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Kilgarvan, Kerry

Historical Description

KILGARVAN, a parish, in the barony of GLANEROUGH, county of KERRY, and province of MUNSTER, 6 miles (N. E.) from Kenmare, on the road from that place to Millstreet and Macroom; containing 3443 inhabitants, of which number, 157 are in the village. Callan, in this parish, is celebrated for the surprise, defeat, and slaughter, in 1261, of John Fitz-Thomas and his son Maurice (ancestors of the Fitzgeralds, Earls of Desmond) by the McCartys. Tradition states that a younger son, named John, escaped the slaughter, and was afterwards called "John of Callan." The parish, according to a recent survey, comprises 43,090 statute acres, a large portion of which consists of mountain and bog, the greater part reclaimable, from the abundance of limestone that exists, but the want of roads has hitherto rendered such improvements ineffectual. A new road, however, has been lately opened towards Macroom, in the county of Cork, from which a considerable improvement may be expected to result. The river Roughty, which takes its rise in this parish, runs through a picturesque valley into the river Kenmare: it produces excellent salmon and trout. Near the village is a station of the constabulary police, and petty sessions are held every third Monday. The gentlemen's seats are Ardtully, the ancient mansion of R. Orpen Townsend, Esq.; Woodville, the residence of R. H. Orpen, Esq.; Bridgeville, of Capt. H. Orpen; the glebe-house, of the Rev. Bastable Herbert; Clontoo, of R. E. Orpen, Esq.; Kilfadamore, of D. McCarthy, Esq.; and Sillerdine Cottage, of J. B. Warren, Esq., who has lately formed some extensive plantations. The living is a vicarage, in the diocese of Ardfert and Aghadoe, united to that of Killaha, and together constituting the union of Kilgarvan, in the patronage of the Bishop: the rectory is impropriate in the Earl of Donoughmore. The tithes amount to £221. 10. 8., payable in equal portions to the impropriator and the vicar: the gross vicarial tithes of the union amount to £230. 15. 4. The church is a neat building, situated about a mile from the village, for the erection of which the late Board of First Fruits, in 1815, gave £600; and the Ecclesiastical Commissioners have lately granted £125 for its repair. The glebe-house, a substantial mansion, was erected about 1818, when the late Board granted £400 as a gift and £280 as a loan for that purpose: the glebe comprises 20 acres, subject to a rent of £27; and there is another glebe of about 7½ acres, the property of the vicar, and one of 6 acres, which, with one-third of the tithes of the "church quarter," belongs to the Archdeacon of Aghadoe. The R. C. parish is co-extensive with that of the Established Church: the chapel is in the village, and adjoining it are the ruins of the old church: a school is held in the chapel. The parochial school, near the church, is supported by the incumbent and other subscribers: in this school about 60, and in two other schools about 70 children are educated. At Ardtully are the remains of an ancient castle, which, from the thickness of the fragments of wall that remain, must have been formerly of great strength: it was reduced by Cromwell during the civil wars. On one side of the river Roughty, which here separates a limestone soil from one of grit, a large limestone rock is seated on a bed of grit stone, while a large rock of grit appears on the limestone, on the other side of the river. Near a small brook in the mountainous district is a rock, which, from numerous impressions like those of human feet, bears the name of "the Fairy Rock." Indications of copper appear in several places, and some unsuccessful attempts at working have been made.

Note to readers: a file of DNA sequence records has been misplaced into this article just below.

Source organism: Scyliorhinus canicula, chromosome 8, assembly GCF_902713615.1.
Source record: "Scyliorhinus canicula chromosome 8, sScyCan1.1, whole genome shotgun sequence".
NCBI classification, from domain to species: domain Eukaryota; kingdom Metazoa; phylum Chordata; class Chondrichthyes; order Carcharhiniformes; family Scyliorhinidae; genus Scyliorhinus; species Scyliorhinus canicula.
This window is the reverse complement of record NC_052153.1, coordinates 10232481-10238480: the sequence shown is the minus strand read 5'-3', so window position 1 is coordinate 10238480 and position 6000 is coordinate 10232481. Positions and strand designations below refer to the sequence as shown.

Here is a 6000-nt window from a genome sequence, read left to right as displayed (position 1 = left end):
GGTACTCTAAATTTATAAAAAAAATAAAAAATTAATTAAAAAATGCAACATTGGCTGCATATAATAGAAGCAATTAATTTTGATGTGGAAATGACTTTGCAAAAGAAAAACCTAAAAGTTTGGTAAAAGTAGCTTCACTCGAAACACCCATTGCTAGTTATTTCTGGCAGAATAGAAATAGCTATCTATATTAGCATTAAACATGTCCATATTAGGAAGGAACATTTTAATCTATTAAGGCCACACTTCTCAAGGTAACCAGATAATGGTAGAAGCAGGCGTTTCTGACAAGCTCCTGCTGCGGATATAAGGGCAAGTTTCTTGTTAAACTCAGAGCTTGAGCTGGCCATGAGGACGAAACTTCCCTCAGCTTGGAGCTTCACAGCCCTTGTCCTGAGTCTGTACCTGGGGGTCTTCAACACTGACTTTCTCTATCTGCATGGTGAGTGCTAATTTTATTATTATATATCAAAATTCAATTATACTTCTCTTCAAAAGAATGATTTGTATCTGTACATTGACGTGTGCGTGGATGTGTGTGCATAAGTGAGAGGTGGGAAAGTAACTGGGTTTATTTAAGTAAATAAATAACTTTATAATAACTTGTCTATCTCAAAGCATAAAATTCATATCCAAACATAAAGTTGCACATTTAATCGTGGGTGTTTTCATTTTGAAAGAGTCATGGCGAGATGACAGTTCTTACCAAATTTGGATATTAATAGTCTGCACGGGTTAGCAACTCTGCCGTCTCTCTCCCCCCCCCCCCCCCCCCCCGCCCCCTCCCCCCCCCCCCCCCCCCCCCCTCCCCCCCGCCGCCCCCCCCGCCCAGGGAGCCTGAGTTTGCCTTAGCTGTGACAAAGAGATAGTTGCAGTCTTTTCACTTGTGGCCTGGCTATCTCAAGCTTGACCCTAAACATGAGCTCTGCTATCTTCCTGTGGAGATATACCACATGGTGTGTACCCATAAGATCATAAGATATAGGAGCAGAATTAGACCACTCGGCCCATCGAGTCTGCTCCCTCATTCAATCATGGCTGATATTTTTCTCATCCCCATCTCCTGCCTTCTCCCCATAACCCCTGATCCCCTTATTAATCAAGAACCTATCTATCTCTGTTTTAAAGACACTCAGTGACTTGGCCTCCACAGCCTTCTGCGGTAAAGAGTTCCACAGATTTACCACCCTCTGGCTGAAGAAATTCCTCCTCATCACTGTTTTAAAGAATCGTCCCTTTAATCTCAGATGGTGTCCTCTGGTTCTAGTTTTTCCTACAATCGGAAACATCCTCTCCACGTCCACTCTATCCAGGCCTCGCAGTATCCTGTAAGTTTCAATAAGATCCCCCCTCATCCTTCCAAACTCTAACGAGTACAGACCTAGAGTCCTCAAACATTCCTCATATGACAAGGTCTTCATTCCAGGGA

Transcribed from A Topographical Dictionary of Ireland, 1840 by Samuel Lewis

Civil Registration

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Directories & Gazetteers

We have transcribed the entry for Kilgarvan from the following:

Land and Property

The Return of Owners of Land in 1873 for Kerry is available to browse.